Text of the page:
By Euro Weekly News Media •
Published: 16 Nov 2017 • 17:12
SO why are we getting lonelier?
Changes in modern society are considered to be the cause. We live in nuclear family units, often living large distances away from our extended family and friends, and our growing reliance on social technology rather than face to face interaction is thought to be making us feel more isolated.
It means we feel less connected to others and our relationships are becoming more superficial and less rewarding.
We are social animals and need to feel that we ‘belong’ to others and feel connected to one another.
Social pain is as real a sensation for us as physical pain; researchers have shown that loneliness and rejection activates the same parts of the brain as physical pain.
Loneliness affects all of us at some point in our lives. Relocating to a new area, losing a loved one, all key times when people feel lonely.
Research suggests that this experience of loneliness is useful to us as it motivates us to reconnect with others and to seek out new friendships to reduce the ‘social pain’ that we feel.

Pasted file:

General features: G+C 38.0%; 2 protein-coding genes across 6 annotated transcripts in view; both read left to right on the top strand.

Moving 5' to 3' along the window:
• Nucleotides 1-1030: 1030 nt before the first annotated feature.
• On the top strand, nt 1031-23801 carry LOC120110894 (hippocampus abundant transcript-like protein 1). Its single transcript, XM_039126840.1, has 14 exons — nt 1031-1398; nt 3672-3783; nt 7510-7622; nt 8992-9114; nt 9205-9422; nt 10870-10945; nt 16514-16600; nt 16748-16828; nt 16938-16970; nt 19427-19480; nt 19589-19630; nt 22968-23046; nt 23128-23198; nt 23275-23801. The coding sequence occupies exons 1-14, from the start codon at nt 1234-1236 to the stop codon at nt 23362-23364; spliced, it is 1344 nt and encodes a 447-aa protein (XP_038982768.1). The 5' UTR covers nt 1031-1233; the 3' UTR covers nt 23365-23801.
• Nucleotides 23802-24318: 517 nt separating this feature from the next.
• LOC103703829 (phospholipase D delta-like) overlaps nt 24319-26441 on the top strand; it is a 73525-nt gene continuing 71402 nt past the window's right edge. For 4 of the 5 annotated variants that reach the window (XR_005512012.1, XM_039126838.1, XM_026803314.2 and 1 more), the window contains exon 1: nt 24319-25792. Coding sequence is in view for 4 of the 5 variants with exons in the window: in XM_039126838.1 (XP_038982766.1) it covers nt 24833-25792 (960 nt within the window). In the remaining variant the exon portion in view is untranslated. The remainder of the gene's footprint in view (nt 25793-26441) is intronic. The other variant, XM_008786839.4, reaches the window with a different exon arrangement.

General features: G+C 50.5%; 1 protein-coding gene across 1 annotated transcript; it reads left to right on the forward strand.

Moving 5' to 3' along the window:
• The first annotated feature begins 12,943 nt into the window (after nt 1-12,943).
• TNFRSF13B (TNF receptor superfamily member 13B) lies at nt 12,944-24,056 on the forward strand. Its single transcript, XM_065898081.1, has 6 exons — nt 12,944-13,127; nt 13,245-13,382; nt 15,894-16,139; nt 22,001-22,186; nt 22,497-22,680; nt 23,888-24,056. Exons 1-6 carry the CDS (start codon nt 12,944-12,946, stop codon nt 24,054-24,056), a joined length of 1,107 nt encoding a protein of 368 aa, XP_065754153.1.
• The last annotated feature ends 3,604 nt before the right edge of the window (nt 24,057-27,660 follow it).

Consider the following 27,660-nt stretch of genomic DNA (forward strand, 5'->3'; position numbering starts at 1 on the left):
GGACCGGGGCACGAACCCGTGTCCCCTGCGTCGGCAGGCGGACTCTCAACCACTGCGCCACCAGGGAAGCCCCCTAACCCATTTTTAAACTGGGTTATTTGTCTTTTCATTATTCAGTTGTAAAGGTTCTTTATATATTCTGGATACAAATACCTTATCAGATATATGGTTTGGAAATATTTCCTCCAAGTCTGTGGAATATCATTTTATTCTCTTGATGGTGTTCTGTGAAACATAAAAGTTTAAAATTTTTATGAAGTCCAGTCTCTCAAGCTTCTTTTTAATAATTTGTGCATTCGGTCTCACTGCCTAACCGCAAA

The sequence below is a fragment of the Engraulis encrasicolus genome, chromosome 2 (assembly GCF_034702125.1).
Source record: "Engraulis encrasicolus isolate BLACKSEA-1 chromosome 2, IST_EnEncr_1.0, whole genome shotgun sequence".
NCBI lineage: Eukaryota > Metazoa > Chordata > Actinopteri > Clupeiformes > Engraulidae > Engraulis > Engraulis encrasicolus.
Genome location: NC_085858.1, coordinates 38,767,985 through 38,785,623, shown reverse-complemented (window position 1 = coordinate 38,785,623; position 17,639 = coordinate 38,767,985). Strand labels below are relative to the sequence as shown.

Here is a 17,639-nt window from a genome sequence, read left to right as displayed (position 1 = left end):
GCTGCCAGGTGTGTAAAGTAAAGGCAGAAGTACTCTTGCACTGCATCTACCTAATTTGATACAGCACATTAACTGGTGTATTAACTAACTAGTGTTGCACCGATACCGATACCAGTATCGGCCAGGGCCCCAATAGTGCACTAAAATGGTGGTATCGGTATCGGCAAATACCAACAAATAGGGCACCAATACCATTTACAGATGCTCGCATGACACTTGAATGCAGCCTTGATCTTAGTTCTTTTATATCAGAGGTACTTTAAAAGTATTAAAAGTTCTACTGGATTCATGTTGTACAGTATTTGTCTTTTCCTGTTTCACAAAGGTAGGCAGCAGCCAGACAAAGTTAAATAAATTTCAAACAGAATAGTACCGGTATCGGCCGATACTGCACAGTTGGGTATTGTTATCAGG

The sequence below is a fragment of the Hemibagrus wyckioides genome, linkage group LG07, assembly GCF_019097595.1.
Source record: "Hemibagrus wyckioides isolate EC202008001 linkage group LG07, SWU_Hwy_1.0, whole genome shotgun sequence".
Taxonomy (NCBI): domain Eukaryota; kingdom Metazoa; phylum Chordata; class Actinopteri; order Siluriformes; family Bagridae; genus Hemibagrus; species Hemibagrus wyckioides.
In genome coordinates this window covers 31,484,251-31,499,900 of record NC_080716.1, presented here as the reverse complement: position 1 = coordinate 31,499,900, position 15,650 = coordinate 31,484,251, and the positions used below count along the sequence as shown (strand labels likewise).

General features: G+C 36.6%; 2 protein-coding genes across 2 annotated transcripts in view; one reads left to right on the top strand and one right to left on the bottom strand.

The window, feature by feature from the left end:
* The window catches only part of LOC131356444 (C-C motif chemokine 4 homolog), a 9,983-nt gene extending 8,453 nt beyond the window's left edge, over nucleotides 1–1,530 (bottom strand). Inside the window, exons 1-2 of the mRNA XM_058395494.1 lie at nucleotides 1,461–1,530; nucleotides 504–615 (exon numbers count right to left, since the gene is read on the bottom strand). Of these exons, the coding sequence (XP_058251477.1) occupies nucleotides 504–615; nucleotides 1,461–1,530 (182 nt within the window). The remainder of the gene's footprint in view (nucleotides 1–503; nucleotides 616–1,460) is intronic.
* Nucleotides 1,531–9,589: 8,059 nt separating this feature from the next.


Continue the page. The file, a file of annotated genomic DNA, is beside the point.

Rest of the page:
But for some, when reconnection is not easy or not possible, if a person is socially isolated, people can remain in this uncomfortable loneliness state for a number of years.
There are a number of myths regarding who experiences loneliness. Certainly all of us feel it from time to time, but it is commonly known that loneliness particularly affects the elderly who may be socially isolated due to decreased mobility and loss of friends and partners.
But it is not often acknowledged that loneliness also affects people at all ages, and is particularly prevalent in the younger years. Studies have shown that between 20 and 80 per cent of young adults report feeling lonely often, which is compared to 40 to 50 per cent in an elderly population.
Another myth is that loneliness is typically associated with being alone, but it also affects people when they are surrounded by others and well-connected socially.
This is because loneliness is about the quality rather than the quantity of relationships that we have, so a person may have a lot of friends but still find that their needs for social contact are not met.
So do not feel alone, pick up the phone and act now, meet new friends by arranging a dinner or luncheon date, with no strings attached.
Who knows what’s around the corner?
At least you will meet people and make friends.
Telephone: 634 315 177 or email firstname.lastname@example.org or facebook.com/DinnerDatesSpain.
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